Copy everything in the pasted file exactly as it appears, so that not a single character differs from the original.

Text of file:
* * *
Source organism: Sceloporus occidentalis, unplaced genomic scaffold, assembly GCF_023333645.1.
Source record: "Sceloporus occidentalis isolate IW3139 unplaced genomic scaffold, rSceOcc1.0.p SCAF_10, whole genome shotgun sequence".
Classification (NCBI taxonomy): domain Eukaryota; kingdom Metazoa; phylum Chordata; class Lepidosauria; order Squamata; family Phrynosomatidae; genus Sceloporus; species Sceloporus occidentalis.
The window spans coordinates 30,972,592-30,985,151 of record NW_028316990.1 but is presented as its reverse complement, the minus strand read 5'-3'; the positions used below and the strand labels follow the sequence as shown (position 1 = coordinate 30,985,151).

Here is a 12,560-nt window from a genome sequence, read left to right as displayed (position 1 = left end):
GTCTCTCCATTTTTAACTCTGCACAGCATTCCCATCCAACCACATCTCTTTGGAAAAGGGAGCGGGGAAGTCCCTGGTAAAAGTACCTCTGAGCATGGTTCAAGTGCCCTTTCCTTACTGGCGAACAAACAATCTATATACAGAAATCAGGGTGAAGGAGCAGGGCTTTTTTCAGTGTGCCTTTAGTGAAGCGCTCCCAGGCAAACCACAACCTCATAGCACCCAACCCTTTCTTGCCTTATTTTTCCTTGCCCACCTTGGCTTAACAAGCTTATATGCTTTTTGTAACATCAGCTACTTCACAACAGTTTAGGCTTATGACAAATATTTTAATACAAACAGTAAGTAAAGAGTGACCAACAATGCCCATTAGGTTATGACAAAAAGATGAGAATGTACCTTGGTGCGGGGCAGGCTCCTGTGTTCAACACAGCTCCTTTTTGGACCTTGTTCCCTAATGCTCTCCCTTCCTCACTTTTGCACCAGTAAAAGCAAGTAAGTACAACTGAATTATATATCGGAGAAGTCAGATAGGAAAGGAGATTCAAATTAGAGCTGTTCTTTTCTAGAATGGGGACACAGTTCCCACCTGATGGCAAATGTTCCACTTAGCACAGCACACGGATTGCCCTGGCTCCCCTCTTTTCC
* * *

Source organism: Sceloporus occidentalis, unplaced genomic scaffold, assembly GCF_023333645.1.
Source record: "Sceloporus occidentalis isolate IW3139 unplaced genomic scaffold, rSceOcc1.0.p SCAF_10, whole genome shotgun sequence".
Classification (NCBI taxonomy): domain Eukaryota; kingdom Metazoa; phylum Chordata; class Lepidosauria; order Squamata; family Phrynosomatidae; genus Sceloporus; species Sceloporus occidentalis.
The window spans coordinates 30,972,592-30,985,151 of record NW_028316990.1 but is presented as its reverse complement, the minus strand read 5'-3'; the positions used below and the strand labels follow the sequence as shown (position 1 = coordinate 30,985,151).

Here is a 12,560-nt window from a genome sequence, read left to right as displayed (position 1 = left end):
GTCTCTCCATTTTTAACTCTGCACAGCATTCCCATCCAACCACATCTCTTTGGAAAAGGGAGCGGGGAAGTCCCTGGTAAAAGTACCTCTGAGCATGGTTCAAGTGCCCTTTCCTTACTGGCGAACAAACAATCTATATACAGAAATCAGGGTGAAGGAGCAGGGCTTTTTTCAGTGTGCCTTTAGTGAAGCGCTCCCAGGCAAACCACAACCTCATAGCACCCAACCCTTTCTTGCCTTATTTTTCCTTGCCCACCTTGGCTTAACAAGCTTATATGCTTTTTGTAACATCAGCTACTTCACAACAGTTTAGGCTTATGACAAATATTTTAATACAAACAGTAAGTAAAGAGTGACCAACAATGCCCATTAGGTTATGACAAAAAGATGAGAATGTACCTTGGTGCGGGGCAGGCTCCTGTGTTCAACACAGCTCCTTTTTGGACCTTGTTCCCTAATGCTCTCCCTTCCTCACTTTTGCACCAGTAAAAGCAAGTAAGTACAACTGAATTATATATCGGAGAAGTCAGATAGGAAAGGAGATTCAAATTAGAGCTGTTCTTTTCTAGAATGGGGACACAGTTCCCACCTGATGGCAAATGTTCCACTTAGCACAGCACACGGATTGCCCTGGCTCCCCTCTTTTCC